Trump Jr. tweet turns URI mural into political brouhaha

© Provided by Providence Journal A section of a mural by Arthur Sherman painted in



a group of people standing around a table: A section of a mural by Arthur Sherman painted in 1954 at the University of Rhode Island. [Courtesy of Pam Sherman]


© Provided by Providence Journal
A section of a mural by Arthur Sherman painted in 1954 at the University of Rhode Island. [Courtesy of Pam Sherman]

Donald J. Trump Jr. has dropped into a discussion about racial diversity and the future of two murals on display at the University of Rhode Island since the 1950s, ready to call it another case of a war memorial cancel-culture in higher education.

“Truly sick,” Trump said in a tweet on Thursday. “Don’t let the Left destroy America. God knows they’re trying hard to do just that.”

But the murals in question do not depict “the events of World War II” as reported by a Brietbart News item, which Trump Jr. promoted in a tweet that included his own comment.

The two murals depict life in the era of the GI Bill after the war.

As of Friday, the future of the murals, which have enlivened plaster walls in Memorial Union hall for decades, remained uncertain. Previously, the university had announced plans for a renovation and for new decor in the building, which is dedicated as a tribute to the fallen of World War II and the Korean War.



a person sitting in a room: For now, the murals in Memorial Union hall are covered with banners. [Courtesy of Pam Sherman]


© Provided by Providence Journal
For now, the murals in Memorial Union hall are covered with banners. [Courtesy of Pam Sherman]

The World War II veteran who painted them onto the plaster, Arthur “Art” Sherman, 95, of Charlestown, and his wife, Jeanne, were dismayed by the suggestion that the murals depict events in World War II.

Events in the war “have nothing to do whatsoever with the murals,” said Jeanne Sherman.

“No,” said Art Sherman, who was wounded by shrapnel in the war. “Nothing whatsoever.”

“I don’t want to say it’s Fake News,” he said, “but my wife said it’s fake news and I agree with her.”

“I reject it entirely,” said the retired URI professor.

His wife, 88, who would like to see the murals preserved in some way if possible, laughed at Trump Jr.’s suggestion that the changes at the Memorial Union fit into a conspiracy to “destroy America.”

The painter’s wife had a message for him:

“I’m not far left, but I’m left,” said Jeanne Sherman. “We are not supporters of President Trump.”

The report by Breitbart and the tweet from Trump Jr. signaled the possibility that URI’s effort to renovate the Memorial Union and update the decor might draw a fusillade of criticism from one side of the political aisle at the national level.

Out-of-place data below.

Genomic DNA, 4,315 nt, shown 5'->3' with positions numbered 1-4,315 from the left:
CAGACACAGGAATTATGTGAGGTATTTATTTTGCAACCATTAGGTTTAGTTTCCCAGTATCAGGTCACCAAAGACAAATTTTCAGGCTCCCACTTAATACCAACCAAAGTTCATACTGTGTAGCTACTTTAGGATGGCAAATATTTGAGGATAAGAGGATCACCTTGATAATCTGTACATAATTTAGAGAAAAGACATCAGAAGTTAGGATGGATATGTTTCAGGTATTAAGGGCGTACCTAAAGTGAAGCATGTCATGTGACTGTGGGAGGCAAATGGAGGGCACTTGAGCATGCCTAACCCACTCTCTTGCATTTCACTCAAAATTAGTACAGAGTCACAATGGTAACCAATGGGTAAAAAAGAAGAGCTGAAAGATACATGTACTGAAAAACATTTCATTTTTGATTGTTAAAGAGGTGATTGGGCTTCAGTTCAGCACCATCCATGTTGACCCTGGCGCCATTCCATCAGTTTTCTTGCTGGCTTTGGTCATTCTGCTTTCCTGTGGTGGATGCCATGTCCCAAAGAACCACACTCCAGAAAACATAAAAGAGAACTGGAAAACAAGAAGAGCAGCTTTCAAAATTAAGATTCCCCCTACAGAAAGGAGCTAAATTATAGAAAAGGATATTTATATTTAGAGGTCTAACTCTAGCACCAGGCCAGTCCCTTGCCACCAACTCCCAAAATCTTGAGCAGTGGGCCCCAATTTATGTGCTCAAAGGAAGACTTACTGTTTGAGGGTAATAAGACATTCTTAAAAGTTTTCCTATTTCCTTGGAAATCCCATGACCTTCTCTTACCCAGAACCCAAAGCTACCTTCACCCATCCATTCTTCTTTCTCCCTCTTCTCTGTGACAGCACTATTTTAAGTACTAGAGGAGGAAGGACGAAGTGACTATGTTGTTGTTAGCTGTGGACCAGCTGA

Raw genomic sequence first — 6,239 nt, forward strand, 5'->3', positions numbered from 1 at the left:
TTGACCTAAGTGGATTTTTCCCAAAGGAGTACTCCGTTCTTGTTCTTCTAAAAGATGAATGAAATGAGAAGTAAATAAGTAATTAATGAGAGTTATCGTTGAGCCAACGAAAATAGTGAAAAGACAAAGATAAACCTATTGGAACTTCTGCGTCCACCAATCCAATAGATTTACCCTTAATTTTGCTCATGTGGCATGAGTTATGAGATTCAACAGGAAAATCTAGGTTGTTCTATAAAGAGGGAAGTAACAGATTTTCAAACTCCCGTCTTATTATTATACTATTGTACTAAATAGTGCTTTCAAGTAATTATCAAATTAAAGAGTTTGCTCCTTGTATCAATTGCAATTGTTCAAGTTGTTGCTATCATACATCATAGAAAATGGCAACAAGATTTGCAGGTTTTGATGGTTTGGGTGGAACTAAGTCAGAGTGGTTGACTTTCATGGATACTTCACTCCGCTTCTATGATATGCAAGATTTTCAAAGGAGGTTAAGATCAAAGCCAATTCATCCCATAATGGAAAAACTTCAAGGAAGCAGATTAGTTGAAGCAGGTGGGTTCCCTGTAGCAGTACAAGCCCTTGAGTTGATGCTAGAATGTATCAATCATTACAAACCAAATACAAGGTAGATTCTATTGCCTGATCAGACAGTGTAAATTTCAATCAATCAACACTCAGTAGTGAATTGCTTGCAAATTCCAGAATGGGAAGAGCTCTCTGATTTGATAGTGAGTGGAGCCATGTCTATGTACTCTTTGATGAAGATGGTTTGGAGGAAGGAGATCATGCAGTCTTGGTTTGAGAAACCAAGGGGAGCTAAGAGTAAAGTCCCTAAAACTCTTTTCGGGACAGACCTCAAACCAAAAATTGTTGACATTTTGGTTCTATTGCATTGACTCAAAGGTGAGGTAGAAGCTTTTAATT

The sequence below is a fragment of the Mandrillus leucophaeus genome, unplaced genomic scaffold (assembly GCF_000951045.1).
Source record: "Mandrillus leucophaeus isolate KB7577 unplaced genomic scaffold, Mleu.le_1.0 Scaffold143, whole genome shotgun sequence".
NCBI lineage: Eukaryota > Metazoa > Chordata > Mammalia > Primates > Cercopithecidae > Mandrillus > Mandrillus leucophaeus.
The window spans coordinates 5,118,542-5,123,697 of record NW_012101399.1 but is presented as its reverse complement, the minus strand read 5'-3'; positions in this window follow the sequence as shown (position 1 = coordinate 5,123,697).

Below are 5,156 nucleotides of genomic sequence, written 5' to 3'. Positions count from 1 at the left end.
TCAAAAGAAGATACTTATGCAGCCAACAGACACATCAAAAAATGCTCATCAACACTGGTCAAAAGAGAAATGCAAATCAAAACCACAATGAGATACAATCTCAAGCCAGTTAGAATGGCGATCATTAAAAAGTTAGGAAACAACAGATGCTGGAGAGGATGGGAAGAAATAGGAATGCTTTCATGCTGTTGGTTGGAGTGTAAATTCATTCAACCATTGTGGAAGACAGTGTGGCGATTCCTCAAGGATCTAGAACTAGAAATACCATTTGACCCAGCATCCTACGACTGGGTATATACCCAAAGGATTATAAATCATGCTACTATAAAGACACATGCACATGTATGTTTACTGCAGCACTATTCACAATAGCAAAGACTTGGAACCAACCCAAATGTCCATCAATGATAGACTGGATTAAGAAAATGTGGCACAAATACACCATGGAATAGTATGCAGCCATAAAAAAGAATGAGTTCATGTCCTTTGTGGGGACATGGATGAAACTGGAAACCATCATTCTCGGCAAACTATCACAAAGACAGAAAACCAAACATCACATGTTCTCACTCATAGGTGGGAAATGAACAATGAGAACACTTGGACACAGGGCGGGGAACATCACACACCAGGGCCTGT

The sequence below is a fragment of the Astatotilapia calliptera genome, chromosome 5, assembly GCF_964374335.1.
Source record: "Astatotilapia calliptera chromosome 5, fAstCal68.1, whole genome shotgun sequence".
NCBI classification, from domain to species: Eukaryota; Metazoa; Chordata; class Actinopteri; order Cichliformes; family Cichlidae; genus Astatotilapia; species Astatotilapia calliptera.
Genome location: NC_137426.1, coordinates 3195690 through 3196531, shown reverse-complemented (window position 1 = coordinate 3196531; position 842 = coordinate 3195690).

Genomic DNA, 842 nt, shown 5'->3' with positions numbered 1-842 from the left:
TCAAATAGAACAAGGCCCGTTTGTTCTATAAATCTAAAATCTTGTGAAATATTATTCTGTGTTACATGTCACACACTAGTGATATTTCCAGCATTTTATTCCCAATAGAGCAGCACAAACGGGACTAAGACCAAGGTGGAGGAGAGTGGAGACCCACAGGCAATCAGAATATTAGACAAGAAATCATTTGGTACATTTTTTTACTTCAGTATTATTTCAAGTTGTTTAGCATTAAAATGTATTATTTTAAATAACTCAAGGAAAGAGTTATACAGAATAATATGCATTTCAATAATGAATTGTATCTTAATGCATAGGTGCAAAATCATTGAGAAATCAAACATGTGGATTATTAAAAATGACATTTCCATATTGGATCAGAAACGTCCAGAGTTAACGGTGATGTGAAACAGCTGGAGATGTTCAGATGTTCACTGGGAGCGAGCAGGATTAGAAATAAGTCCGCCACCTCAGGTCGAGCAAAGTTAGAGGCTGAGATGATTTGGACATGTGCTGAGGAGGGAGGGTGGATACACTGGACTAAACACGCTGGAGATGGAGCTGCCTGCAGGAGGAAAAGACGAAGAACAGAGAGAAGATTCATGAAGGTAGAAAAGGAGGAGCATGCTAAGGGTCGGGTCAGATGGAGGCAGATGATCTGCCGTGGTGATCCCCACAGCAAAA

Sherman said he was “stunned” to hear that a public discussion about the murals now included the son of President Donald Trump.

From the beginning, he has been concerned that his paintings might attract too much public attention at a time when other matters, such as a pandemic, are more important, he said.

His children were more concerned than he was when they learned that the future of the murals was in doubt.

Sherman painted the murals in Memorial Union over six months after he was asked to do the work in 1953.

The murals show a class reunion, URI commencement, a South County beach scene, students piled into a jalopy wearing letter sweaters, and a marching band.

The URI students in the original murals were white and overwhelmingly male, as they were at the time.

The G.I. Bill had been drafted by Rep. John Rankin, of Mississippi, an avowed racist.

More than a million African American G.I.s were unable to access the benefits they were promised due to barriers in a segregated America.

Sherman and members of his family updated the murals prior to a rededication of Memorial Union in 2004.

On Sept. 3, URI announced that the building’s decor would change as part of a renovation and to “more accurately depict today’s URI, its people and its mission.”

At that point, the paintings had been covered up with “URI photos that tie the wall space to the university.”

While URI was open to exploring the option of relocation, it had determined that it would be hard to move the painted walls without damaging the murals.

On Thursday night, in a news release, a spokeswoman, said the university is “moving toward contextualizing the mural” for use in “discussions about our University culture in the 1950s and how it differs from who we are now.”

URI, says the release, has made contact with Ronald Onorato, a professor who is chair of the university’s department of art and art history, to seek his expertise on “mural preservation.”

Breitbart’s online report about the murals did not include any photos of the murals themselves but it prominently displayed a U.S. Army photo of troops in World War II era gear aboard a landing craft.

URI’s release on Thursday says that “misleading and inaccurate reporting by some media outlets”had caused “a great deal of concern among members of our URI community.”

“In no way was the decision to alter the space in the Memorial Union connected to any disregard or insensitivity toward our veterans,” says the release.

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